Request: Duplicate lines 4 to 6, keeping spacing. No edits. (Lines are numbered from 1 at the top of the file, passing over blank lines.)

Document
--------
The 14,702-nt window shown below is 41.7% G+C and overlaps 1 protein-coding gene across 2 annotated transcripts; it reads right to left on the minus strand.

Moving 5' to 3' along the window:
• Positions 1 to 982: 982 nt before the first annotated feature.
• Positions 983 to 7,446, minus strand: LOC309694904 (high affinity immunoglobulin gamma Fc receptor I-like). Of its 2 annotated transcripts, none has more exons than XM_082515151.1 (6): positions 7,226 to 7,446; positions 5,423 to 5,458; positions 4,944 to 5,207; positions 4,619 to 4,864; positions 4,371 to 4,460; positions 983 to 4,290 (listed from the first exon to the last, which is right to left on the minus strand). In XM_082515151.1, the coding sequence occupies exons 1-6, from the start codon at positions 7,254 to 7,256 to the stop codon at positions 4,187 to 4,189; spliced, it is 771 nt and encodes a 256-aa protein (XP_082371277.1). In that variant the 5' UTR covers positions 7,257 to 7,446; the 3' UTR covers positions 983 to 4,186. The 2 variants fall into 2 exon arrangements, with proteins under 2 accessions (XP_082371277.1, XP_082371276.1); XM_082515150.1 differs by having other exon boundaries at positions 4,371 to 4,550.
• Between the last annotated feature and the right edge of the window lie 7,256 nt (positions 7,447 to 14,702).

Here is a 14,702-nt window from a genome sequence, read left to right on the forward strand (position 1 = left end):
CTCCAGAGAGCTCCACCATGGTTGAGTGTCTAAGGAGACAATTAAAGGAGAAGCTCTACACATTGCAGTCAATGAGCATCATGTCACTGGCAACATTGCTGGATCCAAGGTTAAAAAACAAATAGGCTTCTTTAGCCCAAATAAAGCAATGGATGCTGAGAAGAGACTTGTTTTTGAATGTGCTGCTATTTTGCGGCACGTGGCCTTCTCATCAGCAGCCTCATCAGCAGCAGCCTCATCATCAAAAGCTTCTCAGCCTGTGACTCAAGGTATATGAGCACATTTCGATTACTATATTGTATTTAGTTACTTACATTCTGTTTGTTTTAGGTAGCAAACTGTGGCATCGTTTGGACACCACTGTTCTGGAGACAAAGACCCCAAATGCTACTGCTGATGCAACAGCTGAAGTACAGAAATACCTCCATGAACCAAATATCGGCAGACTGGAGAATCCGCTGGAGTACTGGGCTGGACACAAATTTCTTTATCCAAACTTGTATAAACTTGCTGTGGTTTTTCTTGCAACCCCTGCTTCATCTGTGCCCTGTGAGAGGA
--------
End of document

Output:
• Positions 983 to 7,446, minus strand: LOC309694904 (high affinity immunoglobulin gamma Fc receptor I-like). Of its 2 annotated transcripts, none has more exons than XM_082515151.1 (6): positions 7,226 to 7,446; positions 5,423 to 5,458; positions 4,944 to 5,207; positions 4,619 to 4,864; positions 4,371 to 4,460; positions 983 to 4,290 (listed from the first exon to the last, which is right to left on the minus strand). In XM_082515151.1, the coding sequence occupies exons 1-6, from the start codon at positions 7,254 to 7,256 to the stop codon at positions 4,187 to 4,189; spliced, it is 771 nt and encodes a 256-aa protein (XP_082371277.1). In that variant the 5' UTR covers positions 7,257 to 7,446; the 3' UTR covers positions 983 to 4,186. The 2 variants fall into 2 exon arrangements, with proteins under 2 accessions (XP_082371277.1, XP_082371276.1); XM_082515150.1 differs by having other exon boundaries at positions 4,371 to 4,550.
• Between the last annotated feature and the right edge of the window lie 7,256 nt (positions 7,447 to 14,702).

Here is a 14,702-nt window from a genome sequence, read left to right on the forward strand (position 1 = left end):